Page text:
Our concern is risk of peritoneal mesothelioma from crocidolite (blue) asbestos, and this is what we asked WBC to risk assess.
The good thing is that as these failing asbestos cement pipes in Cranleigh are really so old, Thames Water is gradually having to replace them all anyway, so it is only a temporary problem. Other areas in the UK may be at greater risk, particularly Suffolk/Norfolk and Cornwall, where a much higher percentage of asbestos cement pipes per head of population were installed, and where lower population density and less aggressive soil pH could extend the free fibre risk over a longer period.
Asbestos refers to six unique minerals — chrysotile, amosite, crocidolite, anthophyllite, tremolite and actinolite — belonging to the serpentine and amphibole families. … Crocidolite (blue asbestos) was commonly used to insulate steam engines. It was also used in some spray-on coatings, pipe insulation, plastics and cement products. Serpentine is not a toxic rock. It sometimes contains the fibrous mineral chrysotile asbestos,
The notes below were found on a US web site – https://www.mesotheliomaguide.com/mesothelioma/peritoneal/
How Does Peritoneal Mesothelioma Develop?
Asbestos fibers are ingested. This can happen after being inhaled, coughed up, and then swallowed.
The body attempts to filter and remove them, but the sharp fibers can lodge into the lining of the abdomen (peritoneum). The fibers irritate the peritoneum and can cause genetic damage to cells.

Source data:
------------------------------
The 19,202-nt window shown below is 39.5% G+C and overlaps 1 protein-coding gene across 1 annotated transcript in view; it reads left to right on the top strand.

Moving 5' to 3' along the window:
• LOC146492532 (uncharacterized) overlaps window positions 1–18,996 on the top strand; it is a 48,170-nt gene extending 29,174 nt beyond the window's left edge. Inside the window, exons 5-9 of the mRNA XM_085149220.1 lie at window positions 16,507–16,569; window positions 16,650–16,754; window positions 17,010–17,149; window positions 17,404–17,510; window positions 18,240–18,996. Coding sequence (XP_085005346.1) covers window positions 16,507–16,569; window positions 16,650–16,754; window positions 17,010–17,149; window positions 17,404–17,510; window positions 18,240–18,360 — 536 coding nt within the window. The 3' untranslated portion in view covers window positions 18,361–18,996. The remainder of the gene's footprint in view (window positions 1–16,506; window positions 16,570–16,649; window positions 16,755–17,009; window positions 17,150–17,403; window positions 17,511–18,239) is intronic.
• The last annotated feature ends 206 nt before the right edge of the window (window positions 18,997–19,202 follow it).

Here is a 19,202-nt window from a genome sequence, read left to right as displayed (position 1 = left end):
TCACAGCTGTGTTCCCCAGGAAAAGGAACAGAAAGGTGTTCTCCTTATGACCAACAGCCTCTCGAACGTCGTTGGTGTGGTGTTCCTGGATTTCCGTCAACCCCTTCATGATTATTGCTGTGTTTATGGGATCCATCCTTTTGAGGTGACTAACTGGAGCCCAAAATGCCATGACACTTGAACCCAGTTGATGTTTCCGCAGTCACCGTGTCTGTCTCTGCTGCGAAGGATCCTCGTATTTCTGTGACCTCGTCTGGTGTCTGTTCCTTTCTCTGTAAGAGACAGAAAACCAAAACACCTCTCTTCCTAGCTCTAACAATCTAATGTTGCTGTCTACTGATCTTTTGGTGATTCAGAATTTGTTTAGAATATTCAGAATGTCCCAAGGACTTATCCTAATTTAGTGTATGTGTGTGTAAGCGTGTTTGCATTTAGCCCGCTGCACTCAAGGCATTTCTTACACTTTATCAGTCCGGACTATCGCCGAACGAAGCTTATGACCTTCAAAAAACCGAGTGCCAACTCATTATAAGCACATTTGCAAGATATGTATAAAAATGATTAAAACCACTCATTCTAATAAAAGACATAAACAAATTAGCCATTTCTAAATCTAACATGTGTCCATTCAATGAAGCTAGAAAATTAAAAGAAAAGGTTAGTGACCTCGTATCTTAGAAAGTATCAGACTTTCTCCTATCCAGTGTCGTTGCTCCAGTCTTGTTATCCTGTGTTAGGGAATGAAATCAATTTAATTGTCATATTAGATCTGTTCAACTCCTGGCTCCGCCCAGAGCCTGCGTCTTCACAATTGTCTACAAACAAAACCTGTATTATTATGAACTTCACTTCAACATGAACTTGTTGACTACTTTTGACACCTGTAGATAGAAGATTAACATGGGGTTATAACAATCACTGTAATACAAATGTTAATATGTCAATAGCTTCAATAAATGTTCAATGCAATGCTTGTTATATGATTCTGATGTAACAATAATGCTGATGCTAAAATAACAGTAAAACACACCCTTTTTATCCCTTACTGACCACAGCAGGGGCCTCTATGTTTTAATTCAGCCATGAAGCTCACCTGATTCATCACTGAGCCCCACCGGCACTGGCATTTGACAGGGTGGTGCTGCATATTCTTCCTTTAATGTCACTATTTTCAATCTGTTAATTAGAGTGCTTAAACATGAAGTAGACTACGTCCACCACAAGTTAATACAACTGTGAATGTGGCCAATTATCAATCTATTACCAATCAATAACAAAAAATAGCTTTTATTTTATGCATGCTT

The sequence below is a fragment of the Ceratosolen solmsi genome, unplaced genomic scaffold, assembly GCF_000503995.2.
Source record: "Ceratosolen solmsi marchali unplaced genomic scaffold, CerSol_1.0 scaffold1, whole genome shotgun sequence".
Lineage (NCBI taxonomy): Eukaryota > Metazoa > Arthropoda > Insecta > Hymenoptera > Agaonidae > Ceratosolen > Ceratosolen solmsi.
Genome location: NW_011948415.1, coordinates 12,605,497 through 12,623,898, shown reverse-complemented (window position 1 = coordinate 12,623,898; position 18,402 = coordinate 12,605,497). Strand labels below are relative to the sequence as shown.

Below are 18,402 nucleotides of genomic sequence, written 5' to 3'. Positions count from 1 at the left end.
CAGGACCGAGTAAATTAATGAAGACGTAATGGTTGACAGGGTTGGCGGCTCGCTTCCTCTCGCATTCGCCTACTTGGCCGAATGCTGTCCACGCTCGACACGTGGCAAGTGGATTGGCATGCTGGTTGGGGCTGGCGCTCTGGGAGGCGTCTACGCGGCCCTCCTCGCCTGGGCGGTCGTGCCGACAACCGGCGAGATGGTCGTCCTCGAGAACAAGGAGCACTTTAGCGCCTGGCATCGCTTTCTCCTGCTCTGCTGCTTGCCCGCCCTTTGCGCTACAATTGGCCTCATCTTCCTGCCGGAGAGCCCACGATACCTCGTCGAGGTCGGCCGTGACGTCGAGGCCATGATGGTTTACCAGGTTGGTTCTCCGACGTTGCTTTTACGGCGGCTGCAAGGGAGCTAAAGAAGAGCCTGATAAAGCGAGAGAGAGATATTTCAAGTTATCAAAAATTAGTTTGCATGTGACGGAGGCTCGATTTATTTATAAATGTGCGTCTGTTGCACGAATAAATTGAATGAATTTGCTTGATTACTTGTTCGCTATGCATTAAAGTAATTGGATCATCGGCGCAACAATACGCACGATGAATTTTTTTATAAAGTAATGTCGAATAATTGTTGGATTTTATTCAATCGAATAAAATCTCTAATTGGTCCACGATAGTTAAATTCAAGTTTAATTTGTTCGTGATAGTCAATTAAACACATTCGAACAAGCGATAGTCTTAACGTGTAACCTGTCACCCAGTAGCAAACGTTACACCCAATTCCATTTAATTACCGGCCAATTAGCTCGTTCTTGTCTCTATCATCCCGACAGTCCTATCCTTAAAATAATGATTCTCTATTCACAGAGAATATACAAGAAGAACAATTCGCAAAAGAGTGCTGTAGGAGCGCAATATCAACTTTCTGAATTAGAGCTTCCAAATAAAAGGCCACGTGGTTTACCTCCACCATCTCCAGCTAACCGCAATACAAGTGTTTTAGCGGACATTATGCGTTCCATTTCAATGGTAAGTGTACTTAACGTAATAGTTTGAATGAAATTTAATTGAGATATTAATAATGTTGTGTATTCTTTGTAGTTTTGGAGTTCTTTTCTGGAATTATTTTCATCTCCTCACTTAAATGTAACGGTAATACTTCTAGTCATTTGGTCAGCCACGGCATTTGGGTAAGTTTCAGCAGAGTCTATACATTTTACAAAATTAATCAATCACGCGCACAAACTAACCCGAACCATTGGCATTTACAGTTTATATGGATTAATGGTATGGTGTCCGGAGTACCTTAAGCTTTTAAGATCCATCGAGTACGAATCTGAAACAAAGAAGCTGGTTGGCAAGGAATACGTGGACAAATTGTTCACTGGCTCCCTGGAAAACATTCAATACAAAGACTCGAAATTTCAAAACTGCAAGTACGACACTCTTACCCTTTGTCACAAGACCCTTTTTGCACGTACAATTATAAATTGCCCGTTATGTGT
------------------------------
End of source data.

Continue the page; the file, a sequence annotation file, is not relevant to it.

Genetic damage can keep cells from receiving important signals about when to stop replicating. This causes unchecked cell division and the formation of a malignant tumor. It can take decades for this process to happen.
MP Anne Milton came to Cranleigh with her selected representatives from Waverley Borough Council, Surrey County Council, Thames Water, and the Environment Agency. Our councillors attended and spoke up for Cranleigh too.
Cranleigh Society representative Adrian Clark spoke about the on-going concerns about our old asbestos cement water mains pipes – the meeting heard that all avenues have been explored and everyone is powerless – but no! Anne Milton will work with Adrian Clark personally going forwards. In the meantime the Financial Times have investigated the issue and published a comprehensive article – just google Financial Times Cranleigh Asbestos – well done Adrian.
Thames Water say that they are definitely coping with present levels of demand and making arrangements to improve and increase capacity as the houses are built and occupied. However they were left in no doubt about our outrage at the number of burst pipes and the issue of sewage coming up sometimes. TW were told that we all believe the pipes should be replaced and soon. In addition they must make sure that any electric pumps are working and have relief systems in place.
Local shop owners were represented saying they are suffering new damp never before experienced. This will be followed up urgently. Is it caused by all the building works – Berkeley homes? or just the small project at the Methodist church – let’s hope it is sorted out soon.